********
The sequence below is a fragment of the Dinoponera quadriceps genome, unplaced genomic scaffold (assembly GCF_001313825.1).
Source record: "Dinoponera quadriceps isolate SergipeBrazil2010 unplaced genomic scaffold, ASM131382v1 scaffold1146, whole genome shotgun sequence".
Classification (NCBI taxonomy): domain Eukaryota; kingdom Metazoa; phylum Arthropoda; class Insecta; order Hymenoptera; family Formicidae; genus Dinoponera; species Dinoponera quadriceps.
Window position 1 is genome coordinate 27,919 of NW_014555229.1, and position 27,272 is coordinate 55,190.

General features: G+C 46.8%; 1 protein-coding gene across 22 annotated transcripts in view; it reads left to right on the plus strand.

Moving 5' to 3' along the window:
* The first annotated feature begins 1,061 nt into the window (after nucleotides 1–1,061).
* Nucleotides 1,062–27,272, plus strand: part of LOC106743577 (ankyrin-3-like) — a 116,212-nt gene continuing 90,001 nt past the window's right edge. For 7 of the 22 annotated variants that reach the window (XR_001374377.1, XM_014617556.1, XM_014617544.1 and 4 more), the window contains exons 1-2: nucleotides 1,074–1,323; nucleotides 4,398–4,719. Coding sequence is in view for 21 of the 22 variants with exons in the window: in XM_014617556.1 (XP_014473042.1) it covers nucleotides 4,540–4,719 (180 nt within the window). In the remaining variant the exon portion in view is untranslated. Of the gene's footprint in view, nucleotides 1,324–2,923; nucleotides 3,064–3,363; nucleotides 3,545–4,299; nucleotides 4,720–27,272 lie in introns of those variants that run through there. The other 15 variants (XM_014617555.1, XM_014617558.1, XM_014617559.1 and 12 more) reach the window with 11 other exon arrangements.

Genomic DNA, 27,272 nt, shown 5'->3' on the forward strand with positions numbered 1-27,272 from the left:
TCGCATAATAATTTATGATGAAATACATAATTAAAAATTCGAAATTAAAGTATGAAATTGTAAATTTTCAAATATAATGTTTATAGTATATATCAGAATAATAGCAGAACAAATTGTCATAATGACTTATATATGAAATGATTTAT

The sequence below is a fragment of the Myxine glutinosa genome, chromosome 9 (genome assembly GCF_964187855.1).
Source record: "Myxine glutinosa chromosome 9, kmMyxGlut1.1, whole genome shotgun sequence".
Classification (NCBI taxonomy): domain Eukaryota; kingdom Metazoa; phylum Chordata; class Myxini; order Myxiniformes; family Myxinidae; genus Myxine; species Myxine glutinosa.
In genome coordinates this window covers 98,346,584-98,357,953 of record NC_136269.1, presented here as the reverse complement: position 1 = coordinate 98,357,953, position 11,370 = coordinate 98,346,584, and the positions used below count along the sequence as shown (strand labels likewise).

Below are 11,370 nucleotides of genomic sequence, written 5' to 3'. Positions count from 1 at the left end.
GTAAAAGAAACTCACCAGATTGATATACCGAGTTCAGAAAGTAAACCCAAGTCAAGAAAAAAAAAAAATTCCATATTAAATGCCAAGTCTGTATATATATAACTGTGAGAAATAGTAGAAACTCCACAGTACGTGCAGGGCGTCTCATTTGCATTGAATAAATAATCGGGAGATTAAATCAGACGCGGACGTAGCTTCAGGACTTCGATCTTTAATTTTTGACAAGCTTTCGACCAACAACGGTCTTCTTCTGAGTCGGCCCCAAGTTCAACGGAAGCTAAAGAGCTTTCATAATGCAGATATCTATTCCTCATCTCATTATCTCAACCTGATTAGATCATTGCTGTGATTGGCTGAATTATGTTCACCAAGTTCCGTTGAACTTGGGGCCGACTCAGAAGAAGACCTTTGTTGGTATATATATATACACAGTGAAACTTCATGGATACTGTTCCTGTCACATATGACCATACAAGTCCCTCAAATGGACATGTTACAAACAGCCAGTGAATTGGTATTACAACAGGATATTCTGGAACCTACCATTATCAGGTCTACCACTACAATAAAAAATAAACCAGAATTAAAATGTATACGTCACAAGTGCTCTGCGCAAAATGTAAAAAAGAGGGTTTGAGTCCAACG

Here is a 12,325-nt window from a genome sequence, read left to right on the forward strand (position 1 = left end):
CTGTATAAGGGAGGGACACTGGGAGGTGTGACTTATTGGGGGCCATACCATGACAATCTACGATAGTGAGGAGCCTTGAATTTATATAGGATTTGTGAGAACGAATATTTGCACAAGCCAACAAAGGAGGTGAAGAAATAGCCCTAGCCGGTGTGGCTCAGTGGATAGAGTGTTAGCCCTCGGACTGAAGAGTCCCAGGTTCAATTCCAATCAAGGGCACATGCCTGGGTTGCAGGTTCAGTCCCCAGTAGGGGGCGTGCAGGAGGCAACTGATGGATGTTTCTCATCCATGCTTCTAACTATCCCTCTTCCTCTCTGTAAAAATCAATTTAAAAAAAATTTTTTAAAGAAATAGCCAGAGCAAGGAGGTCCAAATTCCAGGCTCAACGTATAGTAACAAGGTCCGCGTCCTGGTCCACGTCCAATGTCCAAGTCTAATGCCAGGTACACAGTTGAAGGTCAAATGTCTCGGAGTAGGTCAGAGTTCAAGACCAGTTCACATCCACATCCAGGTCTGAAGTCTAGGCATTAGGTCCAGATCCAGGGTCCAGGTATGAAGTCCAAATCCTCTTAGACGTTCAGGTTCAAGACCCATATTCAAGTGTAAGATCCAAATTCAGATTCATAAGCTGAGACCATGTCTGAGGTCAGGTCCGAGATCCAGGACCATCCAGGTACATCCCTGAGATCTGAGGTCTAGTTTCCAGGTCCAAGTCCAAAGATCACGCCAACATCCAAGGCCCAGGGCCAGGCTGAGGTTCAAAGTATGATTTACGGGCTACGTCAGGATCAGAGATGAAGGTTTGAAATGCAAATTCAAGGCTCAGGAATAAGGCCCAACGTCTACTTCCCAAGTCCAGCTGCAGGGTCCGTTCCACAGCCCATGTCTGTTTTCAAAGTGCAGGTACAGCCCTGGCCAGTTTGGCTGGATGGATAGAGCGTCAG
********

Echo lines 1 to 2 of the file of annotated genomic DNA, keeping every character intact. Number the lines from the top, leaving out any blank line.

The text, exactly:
The sequence below is a fragment of the Dinoponera quadriceps genome, unplaced genomic scaffold (assembly GCF_001313825.1).
Source record: "Dinoponera quadriceps isolate SergipeBrazil2010 unplaced genomic scaffold, ASM131382v1 scaffold1146, whole genome shotgun sequence".